Jeff Francoeur: Players overwhelmingly want stiffer PED penalties

Atlanta Braves outfielder Jeff Francoeur estimated that 90 percent of Major League Baseball players are in favor of stronger penalties for performance-enhancing drug use. He also said changes to the game's drug testing agreement might be necessary as a disincentive to players who are "cheating the system.''

"The system is flawed,'' Francoeur told Buster Olney on ESPN's Baseball Tonight podcast Thursday. "There's no other way around it. Guys get docked 80 games (pay) or whatever it is. Yeah, that's a lot of money. But if you sign a $60 million deal and you're losing maybe $5 million, it's worth it for a lot of these guys. It stinks because there are buddies of mine who were basically battling these guys for jobs. It's just unfair.

"I know a lot of guys that have been busted, and they're good people. I like them a lot. But at the end of the day, they're cheating the system.''

Francoeur, a 12-year veteran with the Braves and six other teams, joins pitchers Justin Verlander and Jeremy Guthrie as the latest big leaguer to speak out against PED use and advocate for potential changes to the penalty phase. MLB's joint drug testing program calls for an 80-game ban for a first-time violation, a 162-game suspension for a second offense and a lifetime ban for a third offense.

Since January, 57 players have been suspended under baseball's minor league drug agreement, and an additional 12 have been banned under the major league portion. The 12 suspended big leaguers in 2016 are Cincinnati's Juan Duran, the New York Mets' Jenrry Mejia, Cleveland's Abraham Almonte and Marlon Byrd, Philadelphia's Daniel Stumpf and Alec Asher, Toronto's Chris Colabello, Miami's Dee Gordon, the Los Angeles Dodgers' Josh Ravin, Kansas City's Raul Mondesi, Seattle's Boog Powell and free agent Taylor Teagarden.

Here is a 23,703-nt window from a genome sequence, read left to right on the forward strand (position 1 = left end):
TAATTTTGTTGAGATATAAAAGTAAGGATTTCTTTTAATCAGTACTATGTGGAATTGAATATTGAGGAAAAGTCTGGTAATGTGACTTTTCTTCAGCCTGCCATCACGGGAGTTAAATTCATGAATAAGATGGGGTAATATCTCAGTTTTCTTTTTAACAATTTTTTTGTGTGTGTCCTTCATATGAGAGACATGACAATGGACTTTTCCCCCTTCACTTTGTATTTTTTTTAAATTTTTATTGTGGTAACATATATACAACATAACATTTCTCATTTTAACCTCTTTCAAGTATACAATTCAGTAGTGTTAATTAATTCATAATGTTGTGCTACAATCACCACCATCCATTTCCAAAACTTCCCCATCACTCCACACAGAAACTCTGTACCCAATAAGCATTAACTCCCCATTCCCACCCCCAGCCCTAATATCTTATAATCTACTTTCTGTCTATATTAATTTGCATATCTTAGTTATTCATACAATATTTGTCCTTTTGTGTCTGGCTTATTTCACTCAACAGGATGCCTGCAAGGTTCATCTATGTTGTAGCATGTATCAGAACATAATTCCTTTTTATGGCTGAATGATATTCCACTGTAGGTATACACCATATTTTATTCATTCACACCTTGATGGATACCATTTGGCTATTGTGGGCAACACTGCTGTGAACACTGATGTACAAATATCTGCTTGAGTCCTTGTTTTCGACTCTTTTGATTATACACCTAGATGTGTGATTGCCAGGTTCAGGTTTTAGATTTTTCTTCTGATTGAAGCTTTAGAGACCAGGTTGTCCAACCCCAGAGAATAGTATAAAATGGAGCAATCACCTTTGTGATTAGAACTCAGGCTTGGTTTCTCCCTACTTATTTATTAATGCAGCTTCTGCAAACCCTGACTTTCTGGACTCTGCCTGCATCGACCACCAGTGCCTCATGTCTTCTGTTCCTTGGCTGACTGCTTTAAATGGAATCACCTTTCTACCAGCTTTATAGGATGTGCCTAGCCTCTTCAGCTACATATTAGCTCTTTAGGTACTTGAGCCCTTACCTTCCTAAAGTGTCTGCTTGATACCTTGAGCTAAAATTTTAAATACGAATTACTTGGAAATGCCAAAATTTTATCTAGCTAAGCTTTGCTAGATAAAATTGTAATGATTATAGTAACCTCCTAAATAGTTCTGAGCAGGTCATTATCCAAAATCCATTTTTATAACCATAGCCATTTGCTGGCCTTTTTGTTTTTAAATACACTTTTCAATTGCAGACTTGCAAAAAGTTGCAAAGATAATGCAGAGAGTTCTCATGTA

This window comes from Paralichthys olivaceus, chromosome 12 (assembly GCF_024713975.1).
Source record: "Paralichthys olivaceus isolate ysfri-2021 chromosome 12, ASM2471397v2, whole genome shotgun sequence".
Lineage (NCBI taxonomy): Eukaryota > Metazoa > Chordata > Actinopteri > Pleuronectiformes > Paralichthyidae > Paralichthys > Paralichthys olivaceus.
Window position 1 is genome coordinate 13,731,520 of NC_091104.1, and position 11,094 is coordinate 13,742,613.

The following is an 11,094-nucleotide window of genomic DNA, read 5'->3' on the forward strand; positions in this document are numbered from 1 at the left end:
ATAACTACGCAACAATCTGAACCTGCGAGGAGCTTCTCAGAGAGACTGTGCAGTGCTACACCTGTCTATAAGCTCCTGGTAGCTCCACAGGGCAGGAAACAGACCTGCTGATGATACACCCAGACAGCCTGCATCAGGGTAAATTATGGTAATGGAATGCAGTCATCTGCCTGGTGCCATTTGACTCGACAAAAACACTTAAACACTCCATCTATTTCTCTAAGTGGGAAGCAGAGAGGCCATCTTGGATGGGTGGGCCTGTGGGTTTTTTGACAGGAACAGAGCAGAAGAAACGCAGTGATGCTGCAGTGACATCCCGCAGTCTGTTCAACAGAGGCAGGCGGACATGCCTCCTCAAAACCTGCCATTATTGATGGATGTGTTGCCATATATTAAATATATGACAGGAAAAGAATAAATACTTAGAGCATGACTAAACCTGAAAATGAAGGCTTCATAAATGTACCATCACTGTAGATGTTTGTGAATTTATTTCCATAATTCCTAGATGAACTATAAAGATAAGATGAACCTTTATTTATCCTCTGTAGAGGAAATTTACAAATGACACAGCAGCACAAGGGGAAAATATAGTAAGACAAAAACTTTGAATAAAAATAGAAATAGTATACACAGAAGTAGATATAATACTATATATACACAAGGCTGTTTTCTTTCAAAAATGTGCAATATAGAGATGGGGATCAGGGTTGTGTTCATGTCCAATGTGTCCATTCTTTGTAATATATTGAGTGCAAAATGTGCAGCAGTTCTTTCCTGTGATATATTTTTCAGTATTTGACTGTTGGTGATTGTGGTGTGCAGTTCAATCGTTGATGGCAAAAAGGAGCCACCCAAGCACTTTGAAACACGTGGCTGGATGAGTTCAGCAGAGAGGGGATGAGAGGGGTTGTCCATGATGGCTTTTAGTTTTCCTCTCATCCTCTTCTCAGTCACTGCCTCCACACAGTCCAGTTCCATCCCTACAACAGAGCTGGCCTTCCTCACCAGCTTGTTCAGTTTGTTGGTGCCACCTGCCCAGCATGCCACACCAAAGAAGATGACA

Gordon, the 2015 National League batting champion, received an 80-game suspension in late April after testing positive for the performance-enhancing substances exogenous testosterone and clostebol. He failed a test in spring training only weeks after signing a five-year, $50 million contract extension with the Marlins.

Although Francoeur declined to speculate on the possibility of baseball voiding contracts for players who test positive for PEDs, he expects drug testing to be a significant topic of conversation when MLB and the Players Association pick up the pace on labor talks after the All-Star break. The existing labor agreement expires Dec. 1.

"It's tough, because the union doesn't want to give the commissioner's office all this power,'' Francoeur said. "I completely understand that. But at the same time, the Players Association needs to understand the players want stiffer penalties.

"We stand our ground on a lot of issues, whether it's arbitration or free-agency rights. We fight hard for that as a union. But you're probably looking at 90 percent of players that want stiffer penalties on PEDs. I think we have to start listening to the majority of the players, and not the other way around.''

In recent months, Colabello, Stumpf and Powell are among the players who have responded to PED suspensions with statements that they took banned substances unknowingly. Francoeur said MLB has made enough resources available to players in recent years that ignorance can't be used as an excuse for failure to pass a drug test.

"For me, the only thing I'll drink is the protein shakes that MLB gives us,'' Francoeur said. "They tell us in spring training, 'Don't take it if it's not certified.' If you go to GNC and get some bogus stuff, how stupid can you be? That's your own fault. (I hear players say), 'I don't know how this got in me.' Well, watch what you put in your body."